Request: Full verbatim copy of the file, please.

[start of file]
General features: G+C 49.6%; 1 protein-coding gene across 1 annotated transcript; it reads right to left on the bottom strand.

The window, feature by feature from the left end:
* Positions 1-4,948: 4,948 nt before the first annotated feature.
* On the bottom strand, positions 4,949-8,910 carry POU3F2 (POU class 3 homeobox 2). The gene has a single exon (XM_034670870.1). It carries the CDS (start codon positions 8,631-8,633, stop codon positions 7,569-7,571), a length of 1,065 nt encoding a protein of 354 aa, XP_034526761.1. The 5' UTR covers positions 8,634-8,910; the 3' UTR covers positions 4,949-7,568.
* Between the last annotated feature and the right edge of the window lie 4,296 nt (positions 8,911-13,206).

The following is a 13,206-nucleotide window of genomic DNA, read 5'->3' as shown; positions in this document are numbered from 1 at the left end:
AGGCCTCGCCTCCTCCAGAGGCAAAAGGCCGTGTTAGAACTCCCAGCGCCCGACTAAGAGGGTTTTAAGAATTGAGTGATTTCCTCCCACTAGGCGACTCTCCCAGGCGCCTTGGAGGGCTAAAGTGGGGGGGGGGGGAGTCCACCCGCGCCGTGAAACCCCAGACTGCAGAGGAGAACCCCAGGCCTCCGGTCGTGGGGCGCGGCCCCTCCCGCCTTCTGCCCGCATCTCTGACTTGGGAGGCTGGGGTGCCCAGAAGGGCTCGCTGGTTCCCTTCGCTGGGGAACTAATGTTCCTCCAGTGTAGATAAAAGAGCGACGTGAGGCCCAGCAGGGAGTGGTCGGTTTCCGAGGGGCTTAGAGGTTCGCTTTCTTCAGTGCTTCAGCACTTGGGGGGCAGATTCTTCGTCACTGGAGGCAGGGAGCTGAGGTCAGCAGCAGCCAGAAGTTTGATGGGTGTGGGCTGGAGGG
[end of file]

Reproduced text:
General features: G+C 49.6%; 1 protein-coding gene across 1 annotated transcript; it reads right to left on the bottom strand.

The window, feature by feature from the left end:
* Positions 1-4,948: 4,948 nt before the first annotated feature.
* On the bottom strand, positions 4,949-8,910 carry POU3F2 (POU class 3 homeobox 2). The gene has a single exon (XM_034670870.1). It carries the CDS (start codon positions 8,631-8,633, stop codon positions 7,569-7,571), a length of 1,065 nt encoding a protein of 354 aa, XP_034526761.1. The 5' UTR covers positions 8,634-8,910; the 3' UTR covers positions 4,949-7,568.
* Between the last annotated feature and the right edge of the window lie 4,296 nt (positions 8,911-13,206).

The following is a 13,206-nucleotide window of genomic DNA, read 5'->3' as shown; positions in this document are numbered from 1 at the left end:
AGGCCTCGCCTCCTCCAGAGGCAAAAGGCCGTGTTAGAACTCCCAGCGCCCGACTAAGAGGGTTTTAAGAATTGAGTGATTTCCTCCCACTAGGCGACTCTCCCAGGCGCCTTGGAGGGCTAAAGTGGGGGGGGGGGGAGTCCACCCGCGCCGTGAAACCCCAGACTGCAGAGGAGAACCCCAGGCCTCCGGTCGTGGGGCGCGGCCCCTCCCGCCTTCTGCCCGCATCTCTGACTTGGGAGGCTGGGGTGCCCAGAAGGGCTCGCTGGTTCCCTTCGCTGGGGAACTAATGTTCCTCCAGTGTAGATAAAAGAGCGACGTGAGGCCCAGCAGGGAGTGGTCGGTTTCCGAGGGGCTTAGAGGTTCGCTTTCTTCAGTGCTTCAGCACTTGGGGGGCAGATTCTTCGTCACTGGAGGCAGGGAGCTGAGGTCAGCAGCAGCCAGAAGTTTGATGGGTGTGGGCTGGAGGG